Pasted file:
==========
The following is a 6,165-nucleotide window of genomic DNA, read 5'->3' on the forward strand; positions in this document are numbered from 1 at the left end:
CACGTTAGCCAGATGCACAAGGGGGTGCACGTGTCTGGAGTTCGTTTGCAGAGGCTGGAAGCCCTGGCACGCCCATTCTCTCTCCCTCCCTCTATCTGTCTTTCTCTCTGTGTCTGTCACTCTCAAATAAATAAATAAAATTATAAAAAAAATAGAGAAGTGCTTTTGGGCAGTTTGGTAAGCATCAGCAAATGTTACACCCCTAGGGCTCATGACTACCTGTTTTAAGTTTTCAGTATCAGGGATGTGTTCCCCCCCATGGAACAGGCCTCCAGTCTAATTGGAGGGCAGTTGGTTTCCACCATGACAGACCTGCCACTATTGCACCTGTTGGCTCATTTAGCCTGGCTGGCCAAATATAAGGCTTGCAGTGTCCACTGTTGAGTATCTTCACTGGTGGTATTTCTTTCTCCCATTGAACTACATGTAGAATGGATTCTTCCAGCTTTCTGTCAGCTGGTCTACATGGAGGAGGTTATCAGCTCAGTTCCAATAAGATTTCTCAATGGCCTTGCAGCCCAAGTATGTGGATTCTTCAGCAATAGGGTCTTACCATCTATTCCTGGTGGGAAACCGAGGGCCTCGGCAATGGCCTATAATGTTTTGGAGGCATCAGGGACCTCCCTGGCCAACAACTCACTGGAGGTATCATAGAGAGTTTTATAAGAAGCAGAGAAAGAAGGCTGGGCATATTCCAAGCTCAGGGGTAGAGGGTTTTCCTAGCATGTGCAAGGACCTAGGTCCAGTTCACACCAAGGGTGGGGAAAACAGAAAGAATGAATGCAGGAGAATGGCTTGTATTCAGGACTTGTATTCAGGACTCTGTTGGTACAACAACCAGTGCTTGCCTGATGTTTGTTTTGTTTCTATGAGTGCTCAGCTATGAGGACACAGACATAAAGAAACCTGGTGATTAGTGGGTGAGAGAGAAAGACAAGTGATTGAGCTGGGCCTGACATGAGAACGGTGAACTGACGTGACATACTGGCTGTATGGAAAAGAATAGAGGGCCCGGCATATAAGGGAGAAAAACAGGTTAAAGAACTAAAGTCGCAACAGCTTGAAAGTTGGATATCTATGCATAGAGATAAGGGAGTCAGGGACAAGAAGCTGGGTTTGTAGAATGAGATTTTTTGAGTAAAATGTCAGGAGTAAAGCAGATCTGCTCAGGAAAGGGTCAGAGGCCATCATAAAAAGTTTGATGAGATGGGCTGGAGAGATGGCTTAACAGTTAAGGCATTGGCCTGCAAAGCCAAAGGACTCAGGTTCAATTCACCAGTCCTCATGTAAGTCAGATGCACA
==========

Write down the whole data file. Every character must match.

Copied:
The following is a 6,165-nucleotide window of genomic DNA, read 5'->3' on the forward strand; positions in this document are numbered from 1 at the left end:
CACGTTAGCCAGATGCACAAGGGGGTGCACGTGTCTGGAGTTCGTTTGCAGAGGCTGGAAGCCCTGGCACGCCCATTCTCTCTCCCTCCCTCTATCTGTCTTTCTCTCTGTGTCTGTCACTCTCAAATAAATAAATAAAATTATAAAAAAAATAGAGAAGTGCTTTTGGGCAGTTTGGTAAGCATCAGCAAATGTTACACCCCTAGGGCTCATGACTACCTGTTTTAAGTTTTCAGTATCAGGGATGTGTTCCCCCCCATGGAACAGGCCTCCAGTCTAATTGGAGGGCAGTTGGTTTCCACCATGACAGACCTGCCACTATTGCACCTGTTGGCTCATTTAGCCTGGCTGGCCAAATATAAGGCTTGCAGTGTCCACTGTTGAGTATCTTCACTGGTGGTATTTCTTTCTCCCATTGAACTACATGTAGAATGGATTCTTCCAGCTTTCTGTCAGCTGGTCTACATGGAGGAGGTTATCAGCTCAGTTCCAATAAGATTTCTCAATGGCCTTGCAGCCCAAGTATGTGGATTCTTCAGCAATAGGGTCTTACCATCTATTCCTGGTGGGAAACCGAGGGCCTCGGCAATGGCCTATAATGTTTTGGAGGCATCAGGGACCTCCCTGGCCAACAACTCACTGGAGGTATCATAGAGAGTTTTATAAGAAGCAGAGAAAGAAGGCTGGGCATATTCCAAGCTCAGGGGTAGAGGGTTTTCCTAGCATGTGCAAGGACCTAGGTCCAGTTCACACCAAGGGTGGGGAAAACAGAAAGAATGAATGCAGGAGAATGGCTTGTATTCAGGACTTGTATTCAGGACTCTGTTGGTACAACAACCAGTGCTTGCCTGATGTTTGTTTTGTTTCTATGAGTGCTCAGCTATGAGGACACAGACATAAAGAAACCTGGTGATTAGTGGGTGAGAGAGAAAGACAAGTGATTGAGCTGGGCCTGACATGAGAACGGTGAACTGACGTGACATACTGGCTGTATGGAAAAGAATAGAGGGCCCGGCATATAAGGGAGAAAAACAGGTTAAAGAACTAAAGTCGCAACAGCTTGAAAGTTGGATATCTATGCATAGAGATAAGGGAGTCAGGGACAAGAAGCTGGGTTTGTAGAATGAGATTTTTTGAGTAAAATGTCAGGAGTAAAGCAGATCTGCTCAGGAAAGGGTCAGAGGCCATCATAAAAAGTTTGATGAGATGGGCTGGAGAGATGGCTTAACAGTTAAGGCATTGGCCTGCAAAGCCAAAGGACTCAGGTTCAATTCACCAGTCCTCATGTAAGTCAGATGCACA